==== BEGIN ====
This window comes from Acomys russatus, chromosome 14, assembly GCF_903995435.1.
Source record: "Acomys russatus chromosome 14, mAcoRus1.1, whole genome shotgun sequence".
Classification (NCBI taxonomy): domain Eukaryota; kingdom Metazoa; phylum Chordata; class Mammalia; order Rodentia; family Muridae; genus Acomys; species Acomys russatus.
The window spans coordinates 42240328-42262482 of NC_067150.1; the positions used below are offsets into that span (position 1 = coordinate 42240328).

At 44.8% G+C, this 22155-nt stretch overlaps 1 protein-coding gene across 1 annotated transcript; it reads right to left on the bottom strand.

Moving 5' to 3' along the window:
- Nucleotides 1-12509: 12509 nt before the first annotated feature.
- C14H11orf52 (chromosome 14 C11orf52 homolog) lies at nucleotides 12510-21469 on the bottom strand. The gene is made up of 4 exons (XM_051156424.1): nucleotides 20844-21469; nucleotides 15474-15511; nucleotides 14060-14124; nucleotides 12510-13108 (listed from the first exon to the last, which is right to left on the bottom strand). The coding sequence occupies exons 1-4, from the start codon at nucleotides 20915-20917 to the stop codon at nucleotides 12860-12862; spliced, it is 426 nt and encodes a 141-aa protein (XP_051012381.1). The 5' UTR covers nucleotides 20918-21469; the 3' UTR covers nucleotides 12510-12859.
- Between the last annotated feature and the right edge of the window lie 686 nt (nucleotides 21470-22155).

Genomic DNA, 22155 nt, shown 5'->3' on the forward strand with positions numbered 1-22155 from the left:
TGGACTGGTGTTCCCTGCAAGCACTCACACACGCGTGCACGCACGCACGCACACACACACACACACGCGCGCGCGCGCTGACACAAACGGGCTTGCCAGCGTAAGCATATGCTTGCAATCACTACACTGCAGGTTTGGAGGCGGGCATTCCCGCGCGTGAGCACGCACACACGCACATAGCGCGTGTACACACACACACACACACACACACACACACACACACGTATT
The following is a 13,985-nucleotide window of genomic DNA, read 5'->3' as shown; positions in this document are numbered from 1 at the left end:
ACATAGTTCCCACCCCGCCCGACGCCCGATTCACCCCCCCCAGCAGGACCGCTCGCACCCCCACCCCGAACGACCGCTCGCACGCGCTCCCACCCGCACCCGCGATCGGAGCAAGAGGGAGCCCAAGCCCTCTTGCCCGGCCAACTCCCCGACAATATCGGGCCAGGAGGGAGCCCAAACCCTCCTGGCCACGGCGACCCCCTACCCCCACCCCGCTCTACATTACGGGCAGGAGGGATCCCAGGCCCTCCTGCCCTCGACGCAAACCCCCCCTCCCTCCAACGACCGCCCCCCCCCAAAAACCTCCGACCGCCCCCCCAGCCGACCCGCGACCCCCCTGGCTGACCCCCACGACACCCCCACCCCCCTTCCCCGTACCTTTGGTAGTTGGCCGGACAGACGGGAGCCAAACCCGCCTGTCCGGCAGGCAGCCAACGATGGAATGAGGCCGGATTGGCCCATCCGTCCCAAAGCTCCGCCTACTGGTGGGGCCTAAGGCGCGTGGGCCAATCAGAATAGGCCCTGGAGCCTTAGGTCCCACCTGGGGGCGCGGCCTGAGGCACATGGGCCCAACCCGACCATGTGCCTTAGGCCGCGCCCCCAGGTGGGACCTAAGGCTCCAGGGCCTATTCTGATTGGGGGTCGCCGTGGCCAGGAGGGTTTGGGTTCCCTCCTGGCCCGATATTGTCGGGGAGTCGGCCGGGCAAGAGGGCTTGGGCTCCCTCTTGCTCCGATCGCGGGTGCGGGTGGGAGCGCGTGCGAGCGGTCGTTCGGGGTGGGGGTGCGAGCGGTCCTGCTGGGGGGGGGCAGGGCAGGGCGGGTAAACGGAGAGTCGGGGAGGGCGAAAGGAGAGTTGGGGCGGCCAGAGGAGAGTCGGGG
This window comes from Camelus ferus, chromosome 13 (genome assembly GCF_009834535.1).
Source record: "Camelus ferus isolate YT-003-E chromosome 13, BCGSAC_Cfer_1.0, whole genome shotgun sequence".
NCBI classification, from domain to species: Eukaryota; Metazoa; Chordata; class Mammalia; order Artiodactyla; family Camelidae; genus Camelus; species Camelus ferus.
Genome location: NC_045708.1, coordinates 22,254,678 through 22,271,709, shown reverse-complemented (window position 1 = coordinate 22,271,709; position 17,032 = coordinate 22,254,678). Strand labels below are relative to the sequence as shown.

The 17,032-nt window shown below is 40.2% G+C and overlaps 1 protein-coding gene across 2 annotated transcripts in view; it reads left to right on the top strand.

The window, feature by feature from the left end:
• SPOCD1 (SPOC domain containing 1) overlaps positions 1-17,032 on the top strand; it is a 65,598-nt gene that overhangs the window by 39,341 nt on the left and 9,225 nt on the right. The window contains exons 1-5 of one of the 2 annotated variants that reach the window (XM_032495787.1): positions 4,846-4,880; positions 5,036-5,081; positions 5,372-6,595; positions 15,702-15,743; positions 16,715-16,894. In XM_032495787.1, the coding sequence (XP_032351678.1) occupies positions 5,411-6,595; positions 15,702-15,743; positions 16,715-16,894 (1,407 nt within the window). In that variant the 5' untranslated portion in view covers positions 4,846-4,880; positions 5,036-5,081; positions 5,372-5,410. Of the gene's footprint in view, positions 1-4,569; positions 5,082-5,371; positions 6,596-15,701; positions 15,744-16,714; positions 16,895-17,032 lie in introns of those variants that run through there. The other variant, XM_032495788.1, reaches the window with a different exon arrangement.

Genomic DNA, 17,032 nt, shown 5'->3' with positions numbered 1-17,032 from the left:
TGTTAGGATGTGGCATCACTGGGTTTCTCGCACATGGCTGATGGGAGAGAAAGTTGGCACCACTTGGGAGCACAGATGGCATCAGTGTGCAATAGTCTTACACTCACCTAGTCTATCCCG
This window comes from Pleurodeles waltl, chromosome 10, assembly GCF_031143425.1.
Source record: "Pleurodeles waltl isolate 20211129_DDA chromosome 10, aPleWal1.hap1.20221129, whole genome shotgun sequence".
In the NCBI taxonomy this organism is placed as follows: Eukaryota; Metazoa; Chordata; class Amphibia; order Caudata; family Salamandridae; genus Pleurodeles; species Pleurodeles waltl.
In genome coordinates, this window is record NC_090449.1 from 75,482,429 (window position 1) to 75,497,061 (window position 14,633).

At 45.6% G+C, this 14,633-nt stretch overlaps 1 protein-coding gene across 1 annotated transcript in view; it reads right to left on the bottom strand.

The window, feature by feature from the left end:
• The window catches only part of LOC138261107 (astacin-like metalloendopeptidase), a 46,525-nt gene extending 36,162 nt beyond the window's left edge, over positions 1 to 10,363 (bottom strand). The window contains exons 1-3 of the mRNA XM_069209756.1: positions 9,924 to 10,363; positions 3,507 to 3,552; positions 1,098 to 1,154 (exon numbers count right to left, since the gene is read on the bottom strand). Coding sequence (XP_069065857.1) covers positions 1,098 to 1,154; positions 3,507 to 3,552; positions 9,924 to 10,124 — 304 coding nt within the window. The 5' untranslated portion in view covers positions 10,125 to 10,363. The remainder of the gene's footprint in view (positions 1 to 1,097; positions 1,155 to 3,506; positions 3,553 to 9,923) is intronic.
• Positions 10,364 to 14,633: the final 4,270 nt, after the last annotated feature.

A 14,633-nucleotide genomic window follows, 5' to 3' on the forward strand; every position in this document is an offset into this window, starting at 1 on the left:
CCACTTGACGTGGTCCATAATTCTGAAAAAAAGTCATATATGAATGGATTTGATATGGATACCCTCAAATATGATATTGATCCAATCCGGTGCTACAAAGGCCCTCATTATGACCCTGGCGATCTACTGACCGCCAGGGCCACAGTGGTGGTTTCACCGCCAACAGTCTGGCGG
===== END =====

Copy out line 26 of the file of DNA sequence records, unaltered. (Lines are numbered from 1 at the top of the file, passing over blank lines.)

In genome coordinates, this window is record NC_090449.1 from 75,482,429 (window position 1) to 75,497,061 (window position 14,633).